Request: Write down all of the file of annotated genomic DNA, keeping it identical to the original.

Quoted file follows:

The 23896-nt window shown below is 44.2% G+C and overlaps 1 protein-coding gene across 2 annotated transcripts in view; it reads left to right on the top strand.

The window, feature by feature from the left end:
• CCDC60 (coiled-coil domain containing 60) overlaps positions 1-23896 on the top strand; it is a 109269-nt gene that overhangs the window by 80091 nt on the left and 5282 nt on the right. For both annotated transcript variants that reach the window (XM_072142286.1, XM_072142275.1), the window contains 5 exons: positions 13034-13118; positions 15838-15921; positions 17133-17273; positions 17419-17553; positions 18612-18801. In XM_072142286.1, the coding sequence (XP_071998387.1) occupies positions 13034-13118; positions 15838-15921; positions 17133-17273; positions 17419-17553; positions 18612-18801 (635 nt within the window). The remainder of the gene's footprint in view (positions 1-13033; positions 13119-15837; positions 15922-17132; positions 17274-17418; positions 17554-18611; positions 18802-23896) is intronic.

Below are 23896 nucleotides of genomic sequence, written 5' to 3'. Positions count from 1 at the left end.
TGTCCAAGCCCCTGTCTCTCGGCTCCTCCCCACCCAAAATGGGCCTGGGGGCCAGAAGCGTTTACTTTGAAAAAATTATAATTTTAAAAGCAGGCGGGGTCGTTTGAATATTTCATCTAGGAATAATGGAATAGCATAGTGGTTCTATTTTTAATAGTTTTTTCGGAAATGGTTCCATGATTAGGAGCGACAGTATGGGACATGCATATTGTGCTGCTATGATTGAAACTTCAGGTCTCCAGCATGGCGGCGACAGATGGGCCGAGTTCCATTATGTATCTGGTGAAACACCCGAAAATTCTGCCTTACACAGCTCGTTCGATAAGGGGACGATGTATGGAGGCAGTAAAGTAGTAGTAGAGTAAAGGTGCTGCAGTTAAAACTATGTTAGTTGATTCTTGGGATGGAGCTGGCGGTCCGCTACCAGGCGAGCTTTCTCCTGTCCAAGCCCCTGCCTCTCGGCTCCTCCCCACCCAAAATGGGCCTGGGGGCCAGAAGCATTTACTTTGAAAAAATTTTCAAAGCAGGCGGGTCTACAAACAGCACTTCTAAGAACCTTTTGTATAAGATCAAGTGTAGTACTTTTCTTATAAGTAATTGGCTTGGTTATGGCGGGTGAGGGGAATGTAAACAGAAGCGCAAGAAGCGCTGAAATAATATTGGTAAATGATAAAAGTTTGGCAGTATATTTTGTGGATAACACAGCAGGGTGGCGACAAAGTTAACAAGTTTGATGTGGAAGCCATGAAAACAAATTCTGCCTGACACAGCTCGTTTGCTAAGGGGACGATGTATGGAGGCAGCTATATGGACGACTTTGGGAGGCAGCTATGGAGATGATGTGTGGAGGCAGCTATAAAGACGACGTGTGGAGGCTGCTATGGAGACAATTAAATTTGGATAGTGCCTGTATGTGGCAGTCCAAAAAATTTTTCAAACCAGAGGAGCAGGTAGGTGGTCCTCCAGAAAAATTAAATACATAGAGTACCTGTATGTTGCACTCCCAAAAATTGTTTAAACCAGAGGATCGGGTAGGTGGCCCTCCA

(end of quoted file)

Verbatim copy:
The 23896-nt window shown below is 44.2% G+C and overlaps 1 protein-coding gene across 2 annotated transcripts in view; it reads left to right on the top strand.

The window, feature by feature from the left end:
• CCDC60 (coiled-coil domain containing 60) overlaps positions 1-23896 on the top strand; it is a 109269-nt gene that overhangs the window by 80091 nt on the left and 5282 nt on the right. For both annotated transcript variants that reach the window (XM_072142286.1, XM_072142275.1), the window contains 5 exons: positions 13034-13118; positions 15838-15921; positions 17133-17273; positions 17419-17553; positions 18612-18801. In XM_072142286.1, the coding sequence (XP_071998387.1) occupies positions 13034-13118; positions 15838-15921; positions 17133-17273; positions 17419-17553; positions 18612-18801 (635 nt within the window). The remainder of the gene's footprint in view (positions 1-13033; positions 13119-15837; positions 15922-17132; positions 17274-17418; positions 17554-18611; positions 18802-23896) is intronic.

Below are 23896 nucleotides of genomic sequence, written 5' to 3'. Positions count from 1 at the left end.
TGTCCAAGCCCCTGTCTCTCGGCTCCTCCCCACCCAAAATGGGCCTGGGGGCCAGAAGCGTTTACTTTGAAAAAATTATAATTTTAAAAGCAGGCGGGGTCGTTTGAATATTTCATCTAGGAATAATGGAATAGCATAGTGGTTCTATTTTTAATAGTTTTTTCGGAAATGGTTCCATGATTAGGAGCGACAGTATGGGACATGCATATTGTGCTGCTATGATTGAAACTTCAGGTCTCCAGCATGGCGGCGACAGATGGGCCGAGTTCCATTATGTATCTGGTGAAACACCCGAAAATTCTGCCTTACACAGCTCGTTCGATAAGGGGACGATGTATGGAGGCAGTAAAGTAGTAGTAGAGTAAAGGTGCTGCAGTTAAAACTATGTTAGTTGATTCTTGGGATGGAGCTGGCGGTCCGCTACCAGGCGAGCTTTCTCCTGTCCAAGCCCCTGCCTCTCGGCTCCTCCCCACCCAAAATGGGCCTGGGGGCCAGAAGCATTTACTTTGAAAAAATTTTCAAAGCAGGCGGGTCTACAAACAGCACTTCTAAGAACCTTTTGTATAAGATCAAGTGTAGTACTTTTCTTATAAGTAATTGGCTTGGTTATGGCGGGTGAGGGGAATGTAAACAGAAGCGCAAGAAGCGCTGAAATAATATTGGTAAATGATAAAAGTTTGGCAGTATATTTTGTGGATAACACAGCAGGGTGGCGACAAAGTTAACAAGTTTGATGTGGAAGCCATGAAAACAAATTCTGCCTGACACAGCTCGTTTGCTAAGGGGACGATGTATGGAGGCAGCTATATGGACGACTTTGGGAGGCAGCTATGGAGATGATGTGTGGAGGCAGCTATAAAGACGACGTGTGGAGGCTGCTATGGAGACAATTAAATTTGGATAGTGCCTGTATGTGGCAGTCCAAAAAATTTTTCAAACCAGAGGAGCAGGTAGGTGGTCCTCCAGAAAAATTAAATACATAGAGTACCTGTATGTTGCACTCCCAAAAATTGTTTAAACCAGAGGATCGGGTAGGTGGCCCTCCA